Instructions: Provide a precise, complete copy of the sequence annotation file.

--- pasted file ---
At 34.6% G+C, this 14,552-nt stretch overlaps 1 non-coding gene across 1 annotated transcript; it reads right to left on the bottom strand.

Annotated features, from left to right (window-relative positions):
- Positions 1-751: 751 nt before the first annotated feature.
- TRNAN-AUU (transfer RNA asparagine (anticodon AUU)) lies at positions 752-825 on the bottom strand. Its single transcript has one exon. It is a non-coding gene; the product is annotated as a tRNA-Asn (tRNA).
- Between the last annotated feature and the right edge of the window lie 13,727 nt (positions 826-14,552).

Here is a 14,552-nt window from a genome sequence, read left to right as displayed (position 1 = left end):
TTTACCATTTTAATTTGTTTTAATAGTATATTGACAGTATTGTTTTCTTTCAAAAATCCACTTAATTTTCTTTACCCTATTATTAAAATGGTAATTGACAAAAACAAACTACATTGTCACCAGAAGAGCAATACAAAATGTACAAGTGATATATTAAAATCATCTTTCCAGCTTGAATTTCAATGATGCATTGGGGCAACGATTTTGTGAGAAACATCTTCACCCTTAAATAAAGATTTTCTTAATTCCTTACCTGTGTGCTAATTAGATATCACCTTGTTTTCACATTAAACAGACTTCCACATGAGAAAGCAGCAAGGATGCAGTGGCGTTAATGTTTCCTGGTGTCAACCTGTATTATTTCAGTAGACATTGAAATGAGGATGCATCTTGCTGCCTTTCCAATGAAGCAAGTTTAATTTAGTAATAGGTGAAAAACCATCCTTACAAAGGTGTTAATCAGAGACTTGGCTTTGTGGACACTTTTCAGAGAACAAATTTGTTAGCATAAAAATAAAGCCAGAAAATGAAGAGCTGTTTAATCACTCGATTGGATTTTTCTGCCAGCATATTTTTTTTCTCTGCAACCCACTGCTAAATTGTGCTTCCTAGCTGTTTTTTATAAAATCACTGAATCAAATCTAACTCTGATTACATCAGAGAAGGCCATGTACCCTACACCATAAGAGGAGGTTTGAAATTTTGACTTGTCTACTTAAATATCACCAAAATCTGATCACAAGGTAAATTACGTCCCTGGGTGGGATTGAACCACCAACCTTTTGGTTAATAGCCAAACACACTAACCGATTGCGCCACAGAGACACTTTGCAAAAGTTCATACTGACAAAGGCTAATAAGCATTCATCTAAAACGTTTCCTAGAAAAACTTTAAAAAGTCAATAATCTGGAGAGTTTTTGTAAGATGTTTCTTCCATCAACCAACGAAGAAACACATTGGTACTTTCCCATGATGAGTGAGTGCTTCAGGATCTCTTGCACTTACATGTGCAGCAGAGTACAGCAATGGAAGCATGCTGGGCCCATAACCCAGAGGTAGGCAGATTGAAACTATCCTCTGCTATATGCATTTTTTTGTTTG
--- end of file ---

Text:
At 34.6% G+C, this 14,552-nt stretch overlaps 1 non-coding gene across 1 annotated transcript; it reads right to left on the bottom strand.

Annotated features, from left to right (window-relative positions):
- Positions 1-751: 751 nt before the first annotated feature.
- TRNAN-AUU (transfer RNA asparagine (anticodon AUU)) lies at positions 752-825 on the bottom strand. Its single transcript has one exon. It is a non-coding gene; the product is annotated as a tRNA-Asn (tRNA).
- Between the last annotated feature and the right edge of the window lie 13,727 nt (positions 826-14,552).

Here is a 14,552-nt window from a genome sequence, read left to right as displayed (position 1 = left end):
TTTACCATTTTAATTTGTTTTAATAGTATATTGACAGTATTGTTTTCTTTCAAAAATCCACTTAATTTTCTTTACCCTATTATTAAAATGGTAATTGACAAAAACAAACTACATTGTCACCAGAAGAGCAATACAAAATGTACAAGTGATATATTAAAATCATCTTTCCAGCTTGAATTTCAATGATGCATTGGGGCAACGATTTTGTGAGAAACATCTTCACCCTTAAATAAAGATTTTCTTAATTCCTTACCTGTGTGCTAATTAGATATCACCTTGTTTTCACATTAAACAGACTTCCACATGAGAAAGCAGCAAGGATGCAGTGGCGTTAATGTTTCCTGGTGTCAACCTGTATTATTTCAGTAGACATTGAAATGAGGATGCATCTTGCTGCCTTTCCAATGAAGCAAGTTTAATTTAGTAATAGGTGAAAAACCATCCTTACAAAGGTGTTAATCAGAGACTTGGCTTTGTGGACACTTTTCAGAGAACAAATTTGTTAGCATAAAAATAAAGCCAGAAAATGAAGAGCTGTTTAATCACTCGATTGGATTTTTCTGCCAGCATATTTTTTTTCTCTGCAACCCACTGCTAAATTGTGCTTCCTAGCTGTTTTTTATAAAATCACTGAATCAAATCTAACTCTGATTACATCAGAGAAGGCCATGTACCCTACACCATAAGAGGAGGTTTGAAATTTTGACTTGTCTACTTAAATATCACCAAAATCTGATCACAAGGTAAATTACGTCCCTGGGTGGGATTGAACCACCAACCTTTTGGTTAATAGCCAAACACACTAACCGATTGCGCCACAGAGACACTTTGCAAAAGTTCATACTGACAAAGGCTAATAAGCATTCATCTAAAACGTTTCCTAGAAAAACTTTAAAAAGTCAATAATCTGGAGAGTTTTTGTAAGATGTTTCTTCCATCAACCAACGAAGAAACACATTGGTACTTTCCCATGATGAGTGAGTGCTTCAGGATCTCTTGCACTTACATGTGCAGCAGAGTACAGCAATGGAAGCATGCTGGGCCCATAACCCAGAGGTAGGCAGATTGAAACTATCCTCTGCTATATGCATTTTTTTGTTTG